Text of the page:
I knew it was (-1)^{k}k! but wondered if this was already known and if there was a combinatorial proof. The comments said YES to both questions. (Side Note: THANK YOU READERS. The comments were INTELLIGENT and HELPFUL!.) This raises some questions.
- The book A=B gives a way to determine for a large class of sums if they are expressible in closed form, and if so what that form is. My sum did not fall into there category since mine has that pesky a in it.
- Since my summation is solvable with calculus of finite differences is there an algorithm, perhaps an extension of A=B, that will also deal with summations like this. Might be hard to define like this.
- One of the commenters gave a combinatorial proof but then said that it was better understood using calculus of differences. Doren Zeilberger might agree. In this interesting essay he seems to be saying that once you have a mechanical proof of something (e.g., like those in A=B) then having combinatorial proofs of them that are over a page then such proofs are not that interesting. The combinatorial proof was under a page, but I think Zeilberger was really referring to how complicated things are rather than actual page length. Might be a close call.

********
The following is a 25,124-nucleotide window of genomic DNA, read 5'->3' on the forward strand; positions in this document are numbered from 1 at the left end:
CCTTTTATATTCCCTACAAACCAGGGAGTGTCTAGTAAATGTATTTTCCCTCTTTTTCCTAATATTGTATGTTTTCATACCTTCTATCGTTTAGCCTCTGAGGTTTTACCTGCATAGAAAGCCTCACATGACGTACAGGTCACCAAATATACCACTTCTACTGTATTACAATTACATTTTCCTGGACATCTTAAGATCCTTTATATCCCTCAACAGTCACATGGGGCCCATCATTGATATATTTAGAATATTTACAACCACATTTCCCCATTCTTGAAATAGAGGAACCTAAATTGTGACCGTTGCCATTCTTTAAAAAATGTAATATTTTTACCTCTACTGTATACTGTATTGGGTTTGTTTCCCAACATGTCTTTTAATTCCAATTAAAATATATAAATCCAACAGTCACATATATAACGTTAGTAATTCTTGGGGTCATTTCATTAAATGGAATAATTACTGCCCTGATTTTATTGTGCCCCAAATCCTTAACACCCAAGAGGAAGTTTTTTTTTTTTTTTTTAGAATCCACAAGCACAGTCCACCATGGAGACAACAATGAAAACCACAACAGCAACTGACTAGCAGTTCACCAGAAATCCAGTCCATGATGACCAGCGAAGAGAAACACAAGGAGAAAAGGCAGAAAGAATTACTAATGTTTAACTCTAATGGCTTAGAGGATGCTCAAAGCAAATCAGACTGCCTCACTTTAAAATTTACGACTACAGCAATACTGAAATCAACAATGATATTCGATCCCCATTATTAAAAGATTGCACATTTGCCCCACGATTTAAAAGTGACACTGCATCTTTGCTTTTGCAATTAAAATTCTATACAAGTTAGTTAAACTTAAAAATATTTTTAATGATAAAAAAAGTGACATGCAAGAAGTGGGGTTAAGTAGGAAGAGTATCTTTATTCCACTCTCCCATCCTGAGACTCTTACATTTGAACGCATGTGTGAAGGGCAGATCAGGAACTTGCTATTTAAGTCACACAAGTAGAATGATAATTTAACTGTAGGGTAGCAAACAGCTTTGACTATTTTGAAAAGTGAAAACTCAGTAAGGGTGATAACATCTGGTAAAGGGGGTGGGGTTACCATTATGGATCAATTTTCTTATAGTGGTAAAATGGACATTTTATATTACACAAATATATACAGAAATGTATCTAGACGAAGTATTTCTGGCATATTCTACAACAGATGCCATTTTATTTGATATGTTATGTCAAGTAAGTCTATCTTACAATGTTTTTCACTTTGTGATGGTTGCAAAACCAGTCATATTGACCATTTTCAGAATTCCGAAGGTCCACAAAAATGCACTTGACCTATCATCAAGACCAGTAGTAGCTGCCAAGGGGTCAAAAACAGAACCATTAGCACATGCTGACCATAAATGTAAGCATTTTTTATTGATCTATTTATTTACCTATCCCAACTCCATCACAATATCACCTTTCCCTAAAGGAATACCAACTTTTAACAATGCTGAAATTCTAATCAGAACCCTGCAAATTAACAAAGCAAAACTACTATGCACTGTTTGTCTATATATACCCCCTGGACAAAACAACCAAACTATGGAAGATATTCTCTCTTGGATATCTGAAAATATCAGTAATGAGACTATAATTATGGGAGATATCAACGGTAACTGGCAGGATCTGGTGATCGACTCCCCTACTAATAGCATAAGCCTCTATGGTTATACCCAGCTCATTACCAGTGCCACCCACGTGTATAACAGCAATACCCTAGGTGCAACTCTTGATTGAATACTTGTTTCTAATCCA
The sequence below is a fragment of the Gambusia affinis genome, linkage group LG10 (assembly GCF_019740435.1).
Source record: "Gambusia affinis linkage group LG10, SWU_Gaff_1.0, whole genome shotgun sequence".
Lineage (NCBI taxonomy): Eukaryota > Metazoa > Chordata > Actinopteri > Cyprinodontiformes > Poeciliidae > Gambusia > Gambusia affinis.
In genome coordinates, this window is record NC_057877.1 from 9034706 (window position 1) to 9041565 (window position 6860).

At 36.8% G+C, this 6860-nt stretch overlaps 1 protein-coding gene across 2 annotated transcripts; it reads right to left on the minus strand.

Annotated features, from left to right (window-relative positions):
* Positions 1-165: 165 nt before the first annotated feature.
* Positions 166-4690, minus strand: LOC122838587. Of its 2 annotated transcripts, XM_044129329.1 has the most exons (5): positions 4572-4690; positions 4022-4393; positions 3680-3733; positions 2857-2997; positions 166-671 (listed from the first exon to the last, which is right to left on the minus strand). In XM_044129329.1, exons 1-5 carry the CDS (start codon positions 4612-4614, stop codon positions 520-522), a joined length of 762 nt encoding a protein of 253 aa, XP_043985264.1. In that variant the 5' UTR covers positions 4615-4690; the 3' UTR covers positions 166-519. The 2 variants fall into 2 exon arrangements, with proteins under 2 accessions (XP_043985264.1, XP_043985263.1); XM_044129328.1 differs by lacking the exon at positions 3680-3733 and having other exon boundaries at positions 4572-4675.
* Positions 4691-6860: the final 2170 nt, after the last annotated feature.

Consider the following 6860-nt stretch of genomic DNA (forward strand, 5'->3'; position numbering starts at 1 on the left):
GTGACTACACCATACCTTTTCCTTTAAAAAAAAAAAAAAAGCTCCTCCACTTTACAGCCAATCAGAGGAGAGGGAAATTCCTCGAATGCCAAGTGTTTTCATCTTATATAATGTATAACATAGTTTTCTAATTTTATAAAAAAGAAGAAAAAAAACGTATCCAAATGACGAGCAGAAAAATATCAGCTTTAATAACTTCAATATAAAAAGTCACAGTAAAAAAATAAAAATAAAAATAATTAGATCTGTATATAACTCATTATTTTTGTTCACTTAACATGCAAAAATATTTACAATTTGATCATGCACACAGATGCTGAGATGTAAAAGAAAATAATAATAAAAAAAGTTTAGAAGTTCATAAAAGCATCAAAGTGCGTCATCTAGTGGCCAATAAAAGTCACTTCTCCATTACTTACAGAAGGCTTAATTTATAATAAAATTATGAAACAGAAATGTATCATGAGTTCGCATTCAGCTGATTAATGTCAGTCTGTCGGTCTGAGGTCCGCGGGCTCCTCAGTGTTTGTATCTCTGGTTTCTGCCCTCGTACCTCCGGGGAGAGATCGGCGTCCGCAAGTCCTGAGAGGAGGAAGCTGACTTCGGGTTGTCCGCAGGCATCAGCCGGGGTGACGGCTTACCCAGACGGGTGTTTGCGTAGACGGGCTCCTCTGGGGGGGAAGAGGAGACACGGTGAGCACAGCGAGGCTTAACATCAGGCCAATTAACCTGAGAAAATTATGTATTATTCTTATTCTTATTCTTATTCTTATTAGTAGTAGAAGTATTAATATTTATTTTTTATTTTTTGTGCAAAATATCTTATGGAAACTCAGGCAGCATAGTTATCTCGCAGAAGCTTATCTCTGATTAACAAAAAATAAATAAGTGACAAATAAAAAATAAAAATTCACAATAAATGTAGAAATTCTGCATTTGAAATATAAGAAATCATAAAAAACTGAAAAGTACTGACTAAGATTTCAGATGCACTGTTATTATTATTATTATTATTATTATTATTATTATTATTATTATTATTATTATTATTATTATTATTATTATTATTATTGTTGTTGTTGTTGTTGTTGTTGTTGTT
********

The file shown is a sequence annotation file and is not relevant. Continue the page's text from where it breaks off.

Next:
- Dear Anonymous 6 on my last post: When I write a paper that uses this sum I will include your combinatorial proof. I will of course credit you. What name should I use? Anonymous 6 (and point to the website) of course.
Are you sure you want to "point to your website" in a mathematical paper? Website addresses are typically not permanent...
ReplyDelete"NOT new" is an understatement.
ReplyDeleteYou were scooped by Euler. This may be one of the most rediscovered identities ever.
See:
* Euler's formula nth Differences of PowersEuler's formula nth Differences of Powers
* H. W. Gould
* The American Mathematical Monthly, Vol. 85, No. 6 (Jun. - Jul., 1978), pp. 450-467
The question of A=B-ing it is a good one
and has been (partly) done see sec. 9.11 of A=B